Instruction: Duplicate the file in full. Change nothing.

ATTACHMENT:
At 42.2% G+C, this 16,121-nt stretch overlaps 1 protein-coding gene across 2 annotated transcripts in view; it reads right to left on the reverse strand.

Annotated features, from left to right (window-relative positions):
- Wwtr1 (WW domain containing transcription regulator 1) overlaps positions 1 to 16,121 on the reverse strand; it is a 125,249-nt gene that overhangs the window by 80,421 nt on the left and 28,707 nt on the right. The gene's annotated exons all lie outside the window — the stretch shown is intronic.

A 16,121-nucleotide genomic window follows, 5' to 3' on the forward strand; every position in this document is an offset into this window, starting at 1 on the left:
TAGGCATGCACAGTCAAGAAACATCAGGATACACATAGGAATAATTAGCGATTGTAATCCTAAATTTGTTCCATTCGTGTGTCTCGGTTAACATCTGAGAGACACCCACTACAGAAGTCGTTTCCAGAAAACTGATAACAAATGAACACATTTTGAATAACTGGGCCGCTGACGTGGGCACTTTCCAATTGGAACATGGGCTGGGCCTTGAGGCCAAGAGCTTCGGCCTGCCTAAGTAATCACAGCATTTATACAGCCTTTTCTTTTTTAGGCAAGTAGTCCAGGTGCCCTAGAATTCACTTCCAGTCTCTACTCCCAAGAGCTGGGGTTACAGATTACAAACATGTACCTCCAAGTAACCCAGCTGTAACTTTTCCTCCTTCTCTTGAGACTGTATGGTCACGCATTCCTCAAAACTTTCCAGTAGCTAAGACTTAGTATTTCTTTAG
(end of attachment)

At 42.2% G+C, this 16,121-nt stretch overlaps 1 protein-coding gene across 2 annotated transcripts in view; it reads right to left on the reverse strand.

Annotated features, from left to right (window-relative positions):
- Wwtr1 (WW domain containing transcription regulator 1) overlaps positions 1 to 16,121 on the reverse strand; it is a 125,249-nt gene that overhangs the window by 80,421 nt on the left and 28,707 nt on the right. The gene's annotated exons all lie outside the window — the stretch shown is intronic.

A 16,121-nucleotide genomic window follows, 5' to 3' on the forward strand; every position in this document is an offset into this window, starting at 1 on the left:
TAGGCATGCACAGTCAAGAAACATCAGGATACACATAGGAATAATTAGCGATTGTAATCCTAAATTTGTTCCATTCGTGTGTCTCGGTTAACATCTGAGAGACACCCACTACAGAAGTCGTTTCCAGAAAACTGATAACAAATGAACACATTTTGAATAACTGGGCCGCTGACGTGGGCACTTTCCAATTGGAACATGGGCTGGGCCTTGAGGCCAAGAGCTTCGGCCTGCCTAAGTAATCACAGCATTTATACAGCCTTTTCTTTTTTAGGCAAGTAGTCCAGGTGCCCTAGAATTCACTTCCAGTCTCTACTCCCAAGAGCTGGGGTTACAGATTACAAACATGTACCTCCAAGTAACCCAGCTGTAACTTTTCCTCCTTCTCTTGAGACTGTATGGTCACGCATTCCTCAAAACTTTCCAGTAGCTAAGACTTAGTATTTCTTTAG